Into the Unknown

Into Unknown

 

A collective sigh rings out at this time of year from educators at all levels. That relief is a sure sign that our teaching and learning environments are toxic. The negative reinforcement that accompanies our escape from the classroom prompts a wide variety of utterances that are symptomatic of that toxicity, but which are also red herrings. We wail and gnash our teeth when parents challenge carefully considered student evaluations; we despair when administrators fail to support us and change grades unilaterally. We moan and groan over our own annual evaluations and the amount of energy spent collecting supportive data for them. We fume at the excessive standardized testing required of students and the time we spend proctoring. We throw up our hands in dismay when union leadership appears too willing to accept corporatist ideals.

What we seldom do is consider the root causes of our dismay and discouragement. We hope that temporary escape from these various symptoms will cure the underlying disease. Unless we confront our demons, we simply return in the fall and repeat the cycle. Each passing year breeds further alienation from the institution we once cherished.

We are walking in circles. All of the hubbub concerning CCSS (including the hubbub emanating from this site) and the anger against Bill Gates, the Kochs, etc.–is hot air unless it results in an ongoing reconsideration of all public educational policies by professional educators at all levels.

The inclination teachers have to carp about the complaints students and parents make about grades is more a symptom of loss of power and dignity than it is a comment about student performance or behavior. Likewise, the complaints we make about “harvesting student growth data” or administering standardized testing has less to do with either task than it does the corruption of a supportive student/teacher relationship. When we focus on these symptomatic issues, we allow these tangential problems to distract us from what is most important, and we continue on our circular route.

Attacks on union leadership in education also distract us from more important issues. We look to NEA and AFT leadership to challenge the rush to corporatism in education, and when their efforts seem timid, we assume they must be cozy with corporate deformers. To be blunt: do some union leaders receive compensation that is excessive? Do they not represent teachers but instead front a corporatized entity that pretends to represent us? Perhaps, but the stated purpose those leaders serve is to improve workplace conditions, pay rates and benefits to rank and file members so that those workers can focus on student needs. Vote ’em out if they aren’t effective in these areas. Compare that purpose to the goal of CEOs in private corporations − maximizing returns to stockholders. Consider the amazing inequalities of income and benefits that exist between executives in private companies and their workers, and ponder the fact that those companies thrive on that exploitation. We have little to complain about. Focus on the bigger issue, and deal with the little fish at election time.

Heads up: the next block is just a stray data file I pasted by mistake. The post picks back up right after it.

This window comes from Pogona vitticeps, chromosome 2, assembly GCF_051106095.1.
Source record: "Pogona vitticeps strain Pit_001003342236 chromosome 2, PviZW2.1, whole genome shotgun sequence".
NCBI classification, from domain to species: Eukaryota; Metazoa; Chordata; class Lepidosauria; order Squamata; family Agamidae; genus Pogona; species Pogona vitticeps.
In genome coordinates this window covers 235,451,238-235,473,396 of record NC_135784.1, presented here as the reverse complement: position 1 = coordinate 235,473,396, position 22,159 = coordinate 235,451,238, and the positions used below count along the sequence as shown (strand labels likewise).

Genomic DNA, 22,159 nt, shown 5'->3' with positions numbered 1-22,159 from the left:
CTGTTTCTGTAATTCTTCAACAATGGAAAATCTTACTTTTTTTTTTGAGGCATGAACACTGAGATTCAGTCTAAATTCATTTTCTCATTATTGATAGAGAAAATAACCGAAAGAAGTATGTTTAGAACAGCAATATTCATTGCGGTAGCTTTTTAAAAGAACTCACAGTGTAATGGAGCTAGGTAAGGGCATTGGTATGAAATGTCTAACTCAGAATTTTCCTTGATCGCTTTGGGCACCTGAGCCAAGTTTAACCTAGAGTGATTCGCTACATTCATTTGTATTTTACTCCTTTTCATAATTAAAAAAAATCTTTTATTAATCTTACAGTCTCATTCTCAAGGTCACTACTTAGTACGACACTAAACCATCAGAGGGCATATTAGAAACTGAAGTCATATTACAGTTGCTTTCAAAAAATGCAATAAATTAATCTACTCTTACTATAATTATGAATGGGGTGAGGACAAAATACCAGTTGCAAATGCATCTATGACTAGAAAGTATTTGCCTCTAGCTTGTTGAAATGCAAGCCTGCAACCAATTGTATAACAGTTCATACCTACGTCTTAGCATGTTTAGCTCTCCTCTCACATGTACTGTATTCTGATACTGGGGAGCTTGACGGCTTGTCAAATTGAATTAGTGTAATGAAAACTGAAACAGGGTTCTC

The root issue—the underlying disease– for educators today is an excessive and often abusive reliance on evaluation measures that strip both teacher and student of dignity and power. Corporatists honestly believe that defining goals and measuring progress toward them−a practice that serves well when manufacturing consumer goods− ought to provide a solid foundation in the educational world as well. We can restore dignity and render the issue of power moot by demanding reconsideration of the role evaluation ought to play in the educational environment.

I’ve given my share of grades to students, and I’ve never felt productive or positive when doing so. Students who are just beginning to comprehend the basics of a discipline do not need categorization− they need support and encouragement. Students who are at advanced levels in study do not benefit from microanalysis of their performance− they benefit from reflection on their practice with the input and advice of established experts. Take it closer to home– we do not provide a significant other with an evaluation of their performance according to a set of proficiency standards. Why not? We inherently sense the inappropriateness of judging the performance of a loved one according to a set of external standards. Why do we view the appropriateness of evaluation for learners any differently? We should stop now.

How do you feel as a professional when you sit down with an administrator to find out whether they have labeled you as “Distinguished,” “Proficient,” “Developing,” or “Below Expectations?” Do you feel emboldened to push into new areas of pedagogy and curricular development? Or do you feel relieved that your paycheck is safe for another year? We put students through this experience regularly, and we have no evidence that they − or us−are better people or learners for it.

Evaluation is not a necessary part of learning. It is, at best, a number or letter external to the learner’s personal experience. It is a means of quantifiable coercion at worst. It is unproductive and unnecessary.

John Lennon’s song, Imagine, represents the challenge in front of us. We take the first step toward freedom of mind and spirit when we begin to imagine alternatives to our own history. Imagine there’s no report card; I know it’s hard to do− Imagine all the students learning; learning for themselves… That is the relationship I envision between my students and myself, and I’ve long wondered why it doesn’t exist.

And now I know. The corporatist vision demands absolutes. Evaluation is a natural and necessary part of their absolutist domain, and they demand we participate in that world. They prescribe standardized tests and Danielson rubrics to ensure that we do participate.

I prescribe abstinence. I prescribe the unknown and unfamiliar.

It’s wise to venture into the unknown if you do so with a sense of purpose and a sense of direction. But please, reconsider both that purpose and your direction from time to time; don’t just walk in circles.